Esperanza Spalding, winner of the best new artist award at this year’s Grammys, personifies the ethnic trends reshaping America. She is a fresh-faced 27-year old jazz bassist whose very name portrays her mixed ethnic and racial heritage as the daughter of an African-American father and a Hispanic, Welsh, Native American mother. Spalding first gained her deep interest in music watching French-born Chinese American classical cellist Yo Yo Ma on “Sesame Street,” a TV program that has perhaps contributed to ethnic acculturation in the U.S. as much as any other institution. read more »
British house construction has remained at a low level for a decade. Total new house and flat completions for all tenures last year were 113,670 for England, 17,470 for Scotland, and 6,170 for Wales. Excluding Northern Ireland that is 137,310 for Britain. Under 140,000 homes a year is low for a nation of 60 million.
We are nearly at the lowest level of housing production since reliable records began in the 1920s. (Note 1) read more »
Perhaps nothing so illustrates President Obama’s occasional disconnect with reality than his fervent advocacy of high-speed rail. Amid mounting pressure for budget cuts that affect existing programs, including those for the inner city, the president has made his $53 billion proposal to create a national high-speed rail network as among his top priorities. read more »
One of the news stories circling lately is an interview with Andres Duany where he asserts that public participation requirements are too onerous to enable great work to be done. Early in my career I worked as a public historian and historic preservation specialist, so rather than launch immediately into my opinion, let me tell you a true story. read more »
I admit it. I had low expectations for Jerry Brown’s third term as governor. After seeing his budget proposal, I’m ready to reconsider my expectations. I think it is a great effort, and it deserves the support of all of us tired of seeing our state reduced to laughing stock. read more »
Is success in social networking measured by the number of “Friends” you have on Facebook, or “Followers” you have on Twitter, or “Connections” you make on LinkedIn?
The jury is still out on how social media and social networking will ultimately play out, but new research shows real benefits are being realized from it. read more »
Record deficit spending in Washington has many faces: Defense, Medicare, Social Security. But none has received more criticism in recent months than the infamous and notorious earmark. Conjuring up images of “Bridges to Nowhere” or “Teapot Museums”, earmarks, or Congressionally Directed Funding, have become the poster child for irresponsible, out of control, big government spending. But is the earmarking practice by Congressional representatives really pushing our country to the brink of bankruptcy? read more »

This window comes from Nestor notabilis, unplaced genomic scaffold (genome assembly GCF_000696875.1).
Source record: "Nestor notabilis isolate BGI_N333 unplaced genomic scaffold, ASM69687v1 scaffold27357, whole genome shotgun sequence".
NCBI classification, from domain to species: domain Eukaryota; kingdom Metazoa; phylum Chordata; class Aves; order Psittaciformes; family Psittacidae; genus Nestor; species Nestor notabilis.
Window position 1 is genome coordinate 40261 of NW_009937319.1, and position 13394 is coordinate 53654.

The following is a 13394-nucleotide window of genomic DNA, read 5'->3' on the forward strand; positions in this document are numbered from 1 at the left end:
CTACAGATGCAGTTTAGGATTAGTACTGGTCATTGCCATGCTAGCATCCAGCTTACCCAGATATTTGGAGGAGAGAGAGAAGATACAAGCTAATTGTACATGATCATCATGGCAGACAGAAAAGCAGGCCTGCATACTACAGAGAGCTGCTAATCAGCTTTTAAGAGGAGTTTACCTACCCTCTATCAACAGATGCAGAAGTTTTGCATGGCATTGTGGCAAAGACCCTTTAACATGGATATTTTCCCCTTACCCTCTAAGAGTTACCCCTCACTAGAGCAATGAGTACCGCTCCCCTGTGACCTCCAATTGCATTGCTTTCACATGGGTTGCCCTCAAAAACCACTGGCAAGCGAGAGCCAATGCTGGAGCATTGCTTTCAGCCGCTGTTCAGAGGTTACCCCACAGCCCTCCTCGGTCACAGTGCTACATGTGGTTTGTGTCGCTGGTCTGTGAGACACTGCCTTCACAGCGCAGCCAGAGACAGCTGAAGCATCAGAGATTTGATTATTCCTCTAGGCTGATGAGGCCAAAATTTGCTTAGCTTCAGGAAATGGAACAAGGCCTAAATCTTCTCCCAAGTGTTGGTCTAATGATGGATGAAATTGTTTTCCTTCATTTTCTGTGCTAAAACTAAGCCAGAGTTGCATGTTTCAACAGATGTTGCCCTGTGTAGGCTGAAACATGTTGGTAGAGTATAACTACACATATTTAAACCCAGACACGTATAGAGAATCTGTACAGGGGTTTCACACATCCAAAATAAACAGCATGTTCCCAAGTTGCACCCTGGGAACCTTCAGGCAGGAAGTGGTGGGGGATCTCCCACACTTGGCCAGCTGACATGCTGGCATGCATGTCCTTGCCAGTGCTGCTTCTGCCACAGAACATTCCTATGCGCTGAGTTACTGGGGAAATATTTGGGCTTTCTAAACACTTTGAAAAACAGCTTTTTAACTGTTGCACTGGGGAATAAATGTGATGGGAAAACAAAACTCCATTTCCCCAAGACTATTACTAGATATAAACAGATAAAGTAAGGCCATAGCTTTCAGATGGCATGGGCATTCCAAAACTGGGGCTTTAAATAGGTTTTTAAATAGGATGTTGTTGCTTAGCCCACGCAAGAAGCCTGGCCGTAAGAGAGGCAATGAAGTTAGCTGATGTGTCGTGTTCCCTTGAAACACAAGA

American politics is consumed by a bitter, at times violent, debate about the overall role of government and specific governmental programs.
Pundits often frame this divide in terms of geography (red states versus blue states), ethnicity (Hispanics and blacks versus whites), class (rich versus poor), or age and gender. Those factors matter, but seeing polarization only in terms of group versus group misses an important paradox about Americans: Most of us have both deep conservative instincts and liberal instincts. read more »
The Chicago Tribune has been running a series on the challenges facing the next mayor. One entry was about the Chicago economy. It described the sad reality of how Chicago’s economy is in the tank, and has been underperforming the nation for the last few years. I’ll highlight the part about challenges building an innovation and tech economy in Chicago: read more »
Undoubtedly, America is a middle class nation. But are there problems in the middle? It would certainly seem so: reduced employment, income and wealth (more worryingly, reduced employment, income- and wealth-building opportunities); reduced prospects for generational advancement (kids are supposed to do better than their parents, right?); general feelings of stagnation, “on the wrong track,” pessimism, frustration and anger.
Are these cyclical or structural changes? What are the causes, and what are the cures? read more »